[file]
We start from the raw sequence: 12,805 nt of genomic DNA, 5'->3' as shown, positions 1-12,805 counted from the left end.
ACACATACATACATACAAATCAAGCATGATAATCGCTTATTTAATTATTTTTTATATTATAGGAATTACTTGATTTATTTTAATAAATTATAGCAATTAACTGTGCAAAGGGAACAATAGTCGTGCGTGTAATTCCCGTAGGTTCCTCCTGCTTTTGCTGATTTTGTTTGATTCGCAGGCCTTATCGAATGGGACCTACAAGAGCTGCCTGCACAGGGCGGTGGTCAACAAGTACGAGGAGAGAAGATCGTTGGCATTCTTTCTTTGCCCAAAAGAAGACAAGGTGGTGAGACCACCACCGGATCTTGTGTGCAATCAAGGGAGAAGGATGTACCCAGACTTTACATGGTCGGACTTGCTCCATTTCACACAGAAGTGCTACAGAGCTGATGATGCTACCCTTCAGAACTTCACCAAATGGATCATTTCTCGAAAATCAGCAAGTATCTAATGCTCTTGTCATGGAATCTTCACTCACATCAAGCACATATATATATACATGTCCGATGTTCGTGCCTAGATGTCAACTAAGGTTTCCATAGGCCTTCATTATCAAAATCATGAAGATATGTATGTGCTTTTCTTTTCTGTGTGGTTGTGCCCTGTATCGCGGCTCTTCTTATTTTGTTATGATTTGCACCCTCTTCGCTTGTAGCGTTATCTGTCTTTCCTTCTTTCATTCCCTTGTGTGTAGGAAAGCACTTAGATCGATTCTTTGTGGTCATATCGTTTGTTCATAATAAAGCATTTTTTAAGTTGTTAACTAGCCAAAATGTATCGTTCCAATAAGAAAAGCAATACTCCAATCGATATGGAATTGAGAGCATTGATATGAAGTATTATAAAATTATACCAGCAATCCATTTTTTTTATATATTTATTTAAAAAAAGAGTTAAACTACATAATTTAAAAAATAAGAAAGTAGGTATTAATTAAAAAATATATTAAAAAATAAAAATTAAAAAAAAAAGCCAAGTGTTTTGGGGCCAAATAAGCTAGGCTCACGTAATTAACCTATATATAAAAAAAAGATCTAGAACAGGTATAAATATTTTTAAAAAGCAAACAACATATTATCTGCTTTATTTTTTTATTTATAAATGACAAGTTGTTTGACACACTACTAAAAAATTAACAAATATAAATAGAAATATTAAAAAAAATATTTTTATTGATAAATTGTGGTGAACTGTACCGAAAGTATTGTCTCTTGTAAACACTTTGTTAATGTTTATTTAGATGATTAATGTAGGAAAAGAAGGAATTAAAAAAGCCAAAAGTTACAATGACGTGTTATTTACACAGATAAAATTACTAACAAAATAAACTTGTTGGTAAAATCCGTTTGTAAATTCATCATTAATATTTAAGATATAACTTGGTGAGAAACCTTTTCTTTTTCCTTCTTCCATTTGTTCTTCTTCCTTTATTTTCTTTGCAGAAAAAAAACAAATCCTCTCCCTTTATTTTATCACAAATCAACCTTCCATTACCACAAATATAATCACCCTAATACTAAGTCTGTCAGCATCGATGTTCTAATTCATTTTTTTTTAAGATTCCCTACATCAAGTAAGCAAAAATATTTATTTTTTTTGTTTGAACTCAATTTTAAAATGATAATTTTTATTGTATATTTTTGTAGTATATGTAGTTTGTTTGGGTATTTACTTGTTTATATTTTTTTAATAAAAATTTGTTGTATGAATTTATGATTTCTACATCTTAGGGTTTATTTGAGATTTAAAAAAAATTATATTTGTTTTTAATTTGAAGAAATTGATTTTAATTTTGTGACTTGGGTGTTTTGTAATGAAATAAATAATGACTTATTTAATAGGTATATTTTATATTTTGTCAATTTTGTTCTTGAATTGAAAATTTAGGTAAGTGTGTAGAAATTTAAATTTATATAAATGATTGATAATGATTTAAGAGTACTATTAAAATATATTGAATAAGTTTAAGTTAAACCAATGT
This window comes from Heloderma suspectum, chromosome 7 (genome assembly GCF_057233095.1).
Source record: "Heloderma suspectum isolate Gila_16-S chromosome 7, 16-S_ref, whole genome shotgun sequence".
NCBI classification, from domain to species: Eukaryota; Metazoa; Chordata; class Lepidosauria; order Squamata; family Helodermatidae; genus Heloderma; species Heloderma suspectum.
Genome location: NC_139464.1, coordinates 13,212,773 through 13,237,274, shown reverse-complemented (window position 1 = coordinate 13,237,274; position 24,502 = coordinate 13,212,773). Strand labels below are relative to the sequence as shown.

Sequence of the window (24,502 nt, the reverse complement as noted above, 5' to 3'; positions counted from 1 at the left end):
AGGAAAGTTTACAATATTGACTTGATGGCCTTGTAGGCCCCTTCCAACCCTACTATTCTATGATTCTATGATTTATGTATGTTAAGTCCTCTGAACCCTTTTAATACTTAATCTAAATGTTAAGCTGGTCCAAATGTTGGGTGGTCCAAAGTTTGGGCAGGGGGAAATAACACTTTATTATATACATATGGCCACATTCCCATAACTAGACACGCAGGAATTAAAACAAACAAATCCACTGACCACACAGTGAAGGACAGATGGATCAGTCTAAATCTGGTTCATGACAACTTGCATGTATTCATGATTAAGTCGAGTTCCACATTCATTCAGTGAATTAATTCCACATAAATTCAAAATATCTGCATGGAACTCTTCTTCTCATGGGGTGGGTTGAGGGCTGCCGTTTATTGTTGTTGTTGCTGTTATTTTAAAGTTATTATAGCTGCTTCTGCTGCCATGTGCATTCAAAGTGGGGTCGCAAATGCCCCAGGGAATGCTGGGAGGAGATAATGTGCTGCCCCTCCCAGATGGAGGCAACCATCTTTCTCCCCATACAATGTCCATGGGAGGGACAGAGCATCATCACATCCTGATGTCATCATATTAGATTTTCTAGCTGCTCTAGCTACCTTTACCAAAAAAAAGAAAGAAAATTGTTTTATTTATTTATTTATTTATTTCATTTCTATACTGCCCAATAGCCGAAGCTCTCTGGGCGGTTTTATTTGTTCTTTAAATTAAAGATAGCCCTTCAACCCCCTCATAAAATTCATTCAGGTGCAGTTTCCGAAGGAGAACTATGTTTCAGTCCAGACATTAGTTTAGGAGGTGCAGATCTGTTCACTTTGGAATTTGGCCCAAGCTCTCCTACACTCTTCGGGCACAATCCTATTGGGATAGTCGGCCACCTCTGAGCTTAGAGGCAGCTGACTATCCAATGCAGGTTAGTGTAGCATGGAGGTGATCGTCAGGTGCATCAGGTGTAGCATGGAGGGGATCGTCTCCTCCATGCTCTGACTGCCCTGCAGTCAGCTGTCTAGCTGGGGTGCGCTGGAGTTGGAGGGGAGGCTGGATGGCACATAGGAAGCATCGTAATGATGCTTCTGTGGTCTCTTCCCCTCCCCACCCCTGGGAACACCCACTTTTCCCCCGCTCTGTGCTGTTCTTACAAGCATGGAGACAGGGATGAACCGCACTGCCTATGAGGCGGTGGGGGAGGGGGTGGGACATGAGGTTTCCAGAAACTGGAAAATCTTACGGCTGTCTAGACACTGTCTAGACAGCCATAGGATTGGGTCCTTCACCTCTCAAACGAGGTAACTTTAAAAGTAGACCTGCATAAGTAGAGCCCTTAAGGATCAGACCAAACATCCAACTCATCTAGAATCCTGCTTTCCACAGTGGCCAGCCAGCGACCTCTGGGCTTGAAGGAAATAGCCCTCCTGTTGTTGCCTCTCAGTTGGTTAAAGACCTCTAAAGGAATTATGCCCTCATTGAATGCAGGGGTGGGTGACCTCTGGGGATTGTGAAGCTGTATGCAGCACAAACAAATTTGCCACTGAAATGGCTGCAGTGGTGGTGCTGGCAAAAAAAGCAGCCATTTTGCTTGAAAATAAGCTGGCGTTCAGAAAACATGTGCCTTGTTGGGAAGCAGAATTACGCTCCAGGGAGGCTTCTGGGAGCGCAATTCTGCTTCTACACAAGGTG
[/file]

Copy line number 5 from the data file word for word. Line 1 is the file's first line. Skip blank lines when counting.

NCBI classification, from domain to species: Eukaryota; Metazoa; Chordata; class Lepidosauria; order Squamata; family Helodermatidae; genus Heloderma; species Heloderma suspectum.